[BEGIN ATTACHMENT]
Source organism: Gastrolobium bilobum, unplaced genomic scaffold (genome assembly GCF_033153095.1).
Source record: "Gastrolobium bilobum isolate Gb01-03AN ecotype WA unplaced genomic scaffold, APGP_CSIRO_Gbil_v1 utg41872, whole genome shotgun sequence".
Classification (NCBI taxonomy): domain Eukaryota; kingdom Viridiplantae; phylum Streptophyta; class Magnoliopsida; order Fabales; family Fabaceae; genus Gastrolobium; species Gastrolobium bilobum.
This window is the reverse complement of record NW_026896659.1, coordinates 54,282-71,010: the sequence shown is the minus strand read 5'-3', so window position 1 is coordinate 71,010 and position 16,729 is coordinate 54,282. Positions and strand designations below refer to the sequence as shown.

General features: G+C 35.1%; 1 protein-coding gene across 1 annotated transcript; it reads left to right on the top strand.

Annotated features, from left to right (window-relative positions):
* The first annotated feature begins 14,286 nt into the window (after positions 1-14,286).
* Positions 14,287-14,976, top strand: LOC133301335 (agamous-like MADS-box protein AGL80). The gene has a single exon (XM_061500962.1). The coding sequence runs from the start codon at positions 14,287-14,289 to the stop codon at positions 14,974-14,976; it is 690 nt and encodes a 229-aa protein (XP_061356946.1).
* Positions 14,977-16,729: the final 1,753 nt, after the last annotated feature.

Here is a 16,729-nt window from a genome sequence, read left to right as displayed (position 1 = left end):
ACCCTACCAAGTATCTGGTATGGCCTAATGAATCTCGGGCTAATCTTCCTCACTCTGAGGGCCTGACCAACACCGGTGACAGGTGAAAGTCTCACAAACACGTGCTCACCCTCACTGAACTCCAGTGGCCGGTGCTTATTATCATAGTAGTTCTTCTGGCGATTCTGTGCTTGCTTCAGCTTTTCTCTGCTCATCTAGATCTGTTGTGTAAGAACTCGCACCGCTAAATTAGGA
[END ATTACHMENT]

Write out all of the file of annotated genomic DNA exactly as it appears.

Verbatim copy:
Source organism: Gastrolobium bilobum, unplaced genomic scaffold (genome assembly GCF_033153095.1).
Source record: "Gastrolobium bilobum isolate Gb01-03AN ecotype WA unplaced genomic scaffold, APGP_CSIRO_Gbil_v1 utg41872, whole genome shotgun sequence".
Classification (NCBI taxonomy): domain Eukaryota; kingdom Viridiplantae; phylum Streptophyta; class Magnoliopsida; order Fabales; family Fabaceae; genus Gastrolobium; species Gastrolobium bilobum.
This window is the reverse complement of record NW_026896659.1, coordinates 54,282-71,010: the sequence shown is the minus strand read 5'-3', so window position 1 is coordinate 71,010 and position 16,729 is coordinate 54,282. Positions and strand designations below refer to the sequence as shown.

General features: G+C 35.1%; 1 protein-coding gene across 1 annotated transcript; it reads left to right on the top strand.

Annotated features, from left to right (window-relative positions):
* The first annotated feature begins 14,286 nt into the window (after positions 1-14,286).
* Positions 14,287-14,976, top strand: LOC133301335 (agamous-like MADS-box protein AGL80). The gene has a single exon (XM_061500962.1). The coding sequence runs from the start codon at positions 14,287-14,289 to the stop codon at positions 14,974-14,976; it is 690 nt and encodes a 229-aa protein (XP_061356946.1).
* Positions 14,977-16,729: the final 1,753 nt, after the last annotated feature.

Here is a 16,729-nt window from a genome sequence, read left to right as displayed (position 1 = left end):
ACCCTACCAAGTATCTGGTATGGCCTAATGAATCTCGGGCTAATCTTCCTCACTCTGAGGGCCTGACCAACACCGGTGACAGGTGAAAGTCTCACAAACACGTGCTCACCCTCACTGAACTCCAGTGGCCGGTGCTTATTATCATAGTAGTTCTTCTGGCGATTCTGTGCTTGCTTCAGCTTTTCTCTGCTCATCTAGATCTGTTGTGTAAGAACTCGCACCGCTAAATTAGGA